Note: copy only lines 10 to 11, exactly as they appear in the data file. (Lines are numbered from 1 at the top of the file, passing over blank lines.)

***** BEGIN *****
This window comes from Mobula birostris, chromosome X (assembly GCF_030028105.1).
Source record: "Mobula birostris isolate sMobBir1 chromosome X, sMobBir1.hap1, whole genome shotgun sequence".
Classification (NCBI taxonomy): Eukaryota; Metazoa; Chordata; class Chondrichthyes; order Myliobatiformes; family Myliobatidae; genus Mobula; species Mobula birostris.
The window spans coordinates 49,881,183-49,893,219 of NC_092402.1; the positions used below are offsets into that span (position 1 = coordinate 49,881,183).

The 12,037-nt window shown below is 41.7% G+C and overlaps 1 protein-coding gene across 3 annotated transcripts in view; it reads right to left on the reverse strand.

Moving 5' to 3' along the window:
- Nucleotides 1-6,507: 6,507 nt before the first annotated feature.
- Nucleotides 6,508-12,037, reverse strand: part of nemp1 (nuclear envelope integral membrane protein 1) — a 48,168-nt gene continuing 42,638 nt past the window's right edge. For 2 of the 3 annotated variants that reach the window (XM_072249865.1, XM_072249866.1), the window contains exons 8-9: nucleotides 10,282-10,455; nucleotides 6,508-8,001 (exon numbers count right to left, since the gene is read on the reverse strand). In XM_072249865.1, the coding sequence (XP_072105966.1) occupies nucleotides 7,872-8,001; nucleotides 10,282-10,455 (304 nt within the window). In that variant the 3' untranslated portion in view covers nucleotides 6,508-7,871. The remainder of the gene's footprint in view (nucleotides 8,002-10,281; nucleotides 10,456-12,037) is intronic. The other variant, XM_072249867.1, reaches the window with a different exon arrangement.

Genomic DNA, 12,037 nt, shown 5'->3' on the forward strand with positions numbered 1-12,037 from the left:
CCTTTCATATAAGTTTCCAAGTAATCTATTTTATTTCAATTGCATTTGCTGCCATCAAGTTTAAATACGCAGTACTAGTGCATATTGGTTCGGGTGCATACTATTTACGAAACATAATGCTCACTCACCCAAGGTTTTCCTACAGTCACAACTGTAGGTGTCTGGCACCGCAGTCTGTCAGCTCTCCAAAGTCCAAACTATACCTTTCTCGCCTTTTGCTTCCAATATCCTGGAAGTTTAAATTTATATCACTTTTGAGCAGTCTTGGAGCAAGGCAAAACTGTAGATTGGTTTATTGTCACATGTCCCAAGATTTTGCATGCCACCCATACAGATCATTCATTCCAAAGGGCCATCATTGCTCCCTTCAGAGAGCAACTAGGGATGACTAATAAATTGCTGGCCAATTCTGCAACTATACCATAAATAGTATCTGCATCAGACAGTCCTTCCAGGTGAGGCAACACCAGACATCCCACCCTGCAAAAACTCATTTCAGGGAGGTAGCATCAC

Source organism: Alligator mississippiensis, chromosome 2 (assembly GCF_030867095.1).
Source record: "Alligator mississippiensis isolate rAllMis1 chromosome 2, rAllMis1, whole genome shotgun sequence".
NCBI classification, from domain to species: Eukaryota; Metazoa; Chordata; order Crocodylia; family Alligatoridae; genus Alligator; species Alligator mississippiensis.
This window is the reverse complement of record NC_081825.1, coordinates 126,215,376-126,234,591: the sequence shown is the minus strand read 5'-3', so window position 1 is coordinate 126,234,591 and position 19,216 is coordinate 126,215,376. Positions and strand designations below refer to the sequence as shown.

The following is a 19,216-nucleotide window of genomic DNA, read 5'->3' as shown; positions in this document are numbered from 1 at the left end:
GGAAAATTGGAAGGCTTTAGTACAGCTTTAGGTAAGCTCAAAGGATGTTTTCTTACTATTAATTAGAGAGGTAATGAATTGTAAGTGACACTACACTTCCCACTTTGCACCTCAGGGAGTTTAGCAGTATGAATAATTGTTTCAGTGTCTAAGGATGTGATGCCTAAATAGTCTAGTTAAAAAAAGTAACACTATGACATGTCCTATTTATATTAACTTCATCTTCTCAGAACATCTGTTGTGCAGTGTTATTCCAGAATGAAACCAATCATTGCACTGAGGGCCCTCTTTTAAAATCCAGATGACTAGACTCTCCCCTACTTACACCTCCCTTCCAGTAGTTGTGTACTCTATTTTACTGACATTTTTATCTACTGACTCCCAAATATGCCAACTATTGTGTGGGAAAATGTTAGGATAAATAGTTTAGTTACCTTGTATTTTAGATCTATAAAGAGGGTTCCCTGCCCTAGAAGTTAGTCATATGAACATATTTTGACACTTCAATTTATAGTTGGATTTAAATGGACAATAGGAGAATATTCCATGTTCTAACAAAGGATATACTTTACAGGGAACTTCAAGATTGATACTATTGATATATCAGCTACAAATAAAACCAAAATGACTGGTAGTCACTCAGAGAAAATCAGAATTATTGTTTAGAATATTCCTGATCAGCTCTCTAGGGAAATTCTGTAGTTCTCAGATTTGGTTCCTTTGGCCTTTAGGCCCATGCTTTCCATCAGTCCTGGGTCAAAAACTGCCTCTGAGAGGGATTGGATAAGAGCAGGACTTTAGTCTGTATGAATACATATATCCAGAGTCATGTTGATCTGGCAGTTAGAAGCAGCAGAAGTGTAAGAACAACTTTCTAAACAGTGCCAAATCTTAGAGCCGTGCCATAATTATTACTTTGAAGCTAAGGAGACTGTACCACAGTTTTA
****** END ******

CCTTTCATATAAGTTTCCAAGTAATCTATTTTATTTCAATTGCATTTGCTGCCATCAAGTTTAAATACGCAGTACTAGTGCATATTGGTTCGGGTGCATACTATTTACGAAACATAATGCTCACTCACCCAAGGTTTTCCTACAGTCACAACTGTAGGTGTCTGGCACCGCAGTCTGTCAGCTCTCCAAAGTCCAAACTATACCTTTCTCGCCTTTTGCTTCCAATATCCTGGAAGTTTAAATTTATATCACTTTTGAGCAGTCTTGGAGCAAGGCAAAACTGTAGATTGGTTTATTGTCACATGTCCCAAGATTTTGCATGCCACCCATACAGATCATTCATTCCAAAGGGCCATCATTGCTCCCTTCAGAGAGCAACTAGGGATGACTAATAAATTGCTGGCCAATTCTGCAACTATACCATAAATAGTATCTGCATCAGACAGTCCTTCCAGGTGAGGCAACACCAGACATCCCACCCTGCAAAAACTCATTTCAGGGAGGTAGCATCAC

Source organism: Alligator mississippiensis, chromosome 2 (assembly GCF_030867095.1).